Developing a Repair Strategy

For those of you who are familiar with selling homes, you are aware that home buyers will order a home inspection. Many buyer requested repairs will be based upon the inspection; because of this, it is important to sit down and develop a repair strategy and figure out which repairs should be done, which ones are not detrimental, and son on. Following are 12 steps to remember when developing the repair strategy:

  1. Using the results of the home inspection, divide repairs into “core” versus “cosmetic” categories. Core repairs are those made to major structural systems of the house, such as roofs, walls, foundation, plumbing, etc.
  2. Divide core repairs into those needed to prevent liability or the rapid deterioration of a property (such as roof leaks or broken steps that might cause a fall), and those that would improve the salability of the home, such as adding a new furnace or upgrading electrical wiring.
  3. Review the list of suggested cosmetic repairs and evaluate each in terms of its impact on the home’s appearance.
  4. Analyze comparable homes in the area and note any major differences in physical appearance. Add any differences of a cosmetic nature to your list.
  5. Evaluate which repairs will have a good return on investment. The cost of some cosmetic repairs might not be recovered through increases in the sale price.
  6. Assign an estimated cost and time for completion to every repair option. A spreadsheet is often the best tool for this work.
  7. Assess each repair in terms of time versus cost as well as your estimate of potential return based on market comparables.
  8. Give extra weight to the improvements you think are most critical to area buyers. Use market comparables, conversations with local buyers’ agents, and surveys of prospective buyers to determine how to weigh this list.
  9. Review any repair guidelines from the HOA or the city and incorporate these in your lists.
  10. Rank all core and all cosmetic repairs based on your analysis and include your findings in the marketing plan you prepare.
  11. Develop a checklist, budget, and timeline for repairs. Contact contractors to approve timelines and reconfirm budget.
  12. Once a repair strategy has been selected and approved, create a checklist to assist you in evaluating completed work, and develop procedures for addressing incomplete or substandard work.

It is important that both you and your agent create this repair strategy and try your hardest to stick to it. Both of you need to sit down together and work on the strategy  from start to finish. Your agent should have a list of certain contractors, or mention some of your own if you have certain ones you like to work with.


Creating a Budget

With being a proud homeowner, you should invest some time in planning for the future. The best way to do this is to create a budget and stick to it. A budget will help you meet your monthly bills and it can help increase your savings. Your personal savings should be sufficient to last several months should you lose your job or source of income.

How to make a budget:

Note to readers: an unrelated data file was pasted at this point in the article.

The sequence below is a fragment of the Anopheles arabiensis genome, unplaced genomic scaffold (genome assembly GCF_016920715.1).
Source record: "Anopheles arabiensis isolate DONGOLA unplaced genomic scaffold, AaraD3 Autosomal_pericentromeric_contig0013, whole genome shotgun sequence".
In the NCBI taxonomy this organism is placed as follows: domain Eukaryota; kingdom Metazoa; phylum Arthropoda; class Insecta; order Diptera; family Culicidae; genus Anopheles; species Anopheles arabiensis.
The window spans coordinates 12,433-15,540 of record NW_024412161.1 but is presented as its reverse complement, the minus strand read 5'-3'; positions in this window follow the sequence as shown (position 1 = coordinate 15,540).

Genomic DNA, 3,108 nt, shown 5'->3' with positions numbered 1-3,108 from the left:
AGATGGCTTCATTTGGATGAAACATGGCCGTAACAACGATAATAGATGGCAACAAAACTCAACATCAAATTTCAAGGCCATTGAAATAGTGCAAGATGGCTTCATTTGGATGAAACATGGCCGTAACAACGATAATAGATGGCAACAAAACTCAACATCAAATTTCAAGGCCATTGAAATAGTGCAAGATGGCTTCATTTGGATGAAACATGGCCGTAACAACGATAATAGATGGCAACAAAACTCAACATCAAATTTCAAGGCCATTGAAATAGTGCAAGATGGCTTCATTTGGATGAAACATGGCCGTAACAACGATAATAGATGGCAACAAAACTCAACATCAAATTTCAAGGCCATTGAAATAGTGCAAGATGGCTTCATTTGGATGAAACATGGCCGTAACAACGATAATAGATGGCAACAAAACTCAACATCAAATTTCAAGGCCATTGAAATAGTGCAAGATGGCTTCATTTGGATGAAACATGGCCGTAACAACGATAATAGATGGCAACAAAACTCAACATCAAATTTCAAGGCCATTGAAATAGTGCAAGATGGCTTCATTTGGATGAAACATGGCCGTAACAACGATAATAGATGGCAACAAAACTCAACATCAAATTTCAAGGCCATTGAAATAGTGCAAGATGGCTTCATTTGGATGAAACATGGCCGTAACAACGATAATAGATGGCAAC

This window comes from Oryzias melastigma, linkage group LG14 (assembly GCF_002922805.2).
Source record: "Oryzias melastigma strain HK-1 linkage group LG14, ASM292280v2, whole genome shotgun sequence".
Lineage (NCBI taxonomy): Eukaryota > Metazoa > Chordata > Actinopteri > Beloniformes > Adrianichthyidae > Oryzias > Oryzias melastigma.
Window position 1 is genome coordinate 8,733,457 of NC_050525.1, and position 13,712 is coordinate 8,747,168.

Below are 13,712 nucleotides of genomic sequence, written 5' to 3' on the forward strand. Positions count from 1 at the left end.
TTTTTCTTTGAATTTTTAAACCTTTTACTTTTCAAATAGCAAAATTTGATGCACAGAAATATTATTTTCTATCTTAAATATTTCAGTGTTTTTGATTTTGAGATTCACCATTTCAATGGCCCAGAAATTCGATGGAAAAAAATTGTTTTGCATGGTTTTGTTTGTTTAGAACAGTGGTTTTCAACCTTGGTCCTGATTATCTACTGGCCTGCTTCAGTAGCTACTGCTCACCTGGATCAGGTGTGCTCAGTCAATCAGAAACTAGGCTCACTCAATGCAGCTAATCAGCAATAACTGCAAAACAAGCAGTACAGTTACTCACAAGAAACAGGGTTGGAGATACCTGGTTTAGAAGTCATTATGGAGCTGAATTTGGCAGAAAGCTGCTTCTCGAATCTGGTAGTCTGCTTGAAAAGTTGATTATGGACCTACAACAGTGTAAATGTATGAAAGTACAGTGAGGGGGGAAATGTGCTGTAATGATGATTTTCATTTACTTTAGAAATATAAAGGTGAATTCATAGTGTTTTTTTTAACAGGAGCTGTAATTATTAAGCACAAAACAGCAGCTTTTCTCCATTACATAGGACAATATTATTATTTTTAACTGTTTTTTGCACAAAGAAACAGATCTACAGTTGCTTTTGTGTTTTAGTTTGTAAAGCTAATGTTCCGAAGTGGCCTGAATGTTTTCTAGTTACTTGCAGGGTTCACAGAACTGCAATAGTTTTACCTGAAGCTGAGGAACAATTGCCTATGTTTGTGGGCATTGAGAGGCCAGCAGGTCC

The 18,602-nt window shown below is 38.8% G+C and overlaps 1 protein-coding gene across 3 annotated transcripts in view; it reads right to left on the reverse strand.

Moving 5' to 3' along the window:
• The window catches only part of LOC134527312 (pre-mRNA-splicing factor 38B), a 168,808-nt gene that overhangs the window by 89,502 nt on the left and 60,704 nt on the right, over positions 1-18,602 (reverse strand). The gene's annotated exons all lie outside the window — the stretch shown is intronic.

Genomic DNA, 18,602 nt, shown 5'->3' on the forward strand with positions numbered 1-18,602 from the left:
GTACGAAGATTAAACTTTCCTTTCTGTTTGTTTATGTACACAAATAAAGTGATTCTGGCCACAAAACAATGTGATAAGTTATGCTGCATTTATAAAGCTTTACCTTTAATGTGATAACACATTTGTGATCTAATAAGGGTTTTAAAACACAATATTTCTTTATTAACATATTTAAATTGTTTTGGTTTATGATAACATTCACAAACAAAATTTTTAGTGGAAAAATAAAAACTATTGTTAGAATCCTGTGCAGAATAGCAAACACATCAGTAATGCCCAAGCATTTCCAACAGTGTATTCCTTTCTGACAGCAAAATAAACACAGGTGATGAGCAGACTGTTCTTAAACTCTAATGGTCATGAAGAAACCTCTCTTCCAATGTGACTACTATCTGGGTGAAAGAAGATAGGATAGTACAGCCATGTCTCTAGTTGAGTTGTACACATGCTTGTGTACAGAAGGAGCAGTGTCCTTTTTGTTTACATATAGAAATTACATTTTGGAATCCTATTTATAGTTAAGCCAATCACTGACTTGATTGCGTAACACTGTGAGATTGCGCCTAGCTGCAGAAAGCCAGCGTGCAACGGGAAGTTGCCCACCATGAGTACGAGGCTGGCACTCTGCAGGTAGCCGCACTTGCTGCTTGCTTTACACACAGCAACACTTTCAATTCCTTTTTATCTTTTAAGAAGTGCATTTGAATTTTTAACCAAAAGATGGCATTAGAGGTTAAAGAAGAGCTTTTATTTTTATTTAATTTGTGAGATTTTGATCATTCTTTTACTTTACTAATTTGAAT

1. Track your spending. Keep a spending diary for a month or two to see how much money you spend on a daily and monthly basis. Record every dime you spend and how you spend it, whether by cash, check, debit card, ATM card, or credit card. Keep all receipts and slips. Gather your records. Organize the cash receipts as well as your credit card monthly statements and your checkbook register.
  2. Itemize your income and expenses. Using receipts and bills, prepare an accurate account of where you’re spending your money. List your monthly income. This includes salary from jobs and any other income. List and total your monthly expenses. Based upon your spending diary, list expenses in the following categories: Housing – your mortgage; utilities – phone, cable TV, laundry, internet access; food – groceries, dinners out, snacks; auto – monthly car loan payments, maintenance, parking, gas, etc.; insurance – premiums for health, disability, dental, auto, and apartment. If you pay quarterly premiums, divide each by three to get a monthly figure; education – tuition, books, supplies, and the student loan payments (if any); entertainment – movies, parties, nightclubs, travel costs; clothing – include dry cleaning and repairs; personal care – toiletries, haircuts, gym membership; health – out of pocket expenses (not covered by insurance) for office visits, treatments, prescriptions; credit card debt – if you carry a balance on your credit card, list the amount you pay off each month; miscellaneous – gifts, unanticipated small expenses.
  3. Total and compare the income and expenses columns to create your budget. Do you have any money left over? If so, you’re in good shape – you’re spending less then you’re earning. Why not budget the extra money to pay your credit card or other debts? If your expenses exceed your income, start reducing your expenses that aren’t fixed every month.


A good rule of thumb is to have three to six months of living expenses in emergency savings. Once you’ve figured out your monthly budget – and seen that you stick with it – try to save three to six times that much in a savings account or investment you can easily access. It’s okay if it takes a while, as long as you’re putting something aside each month.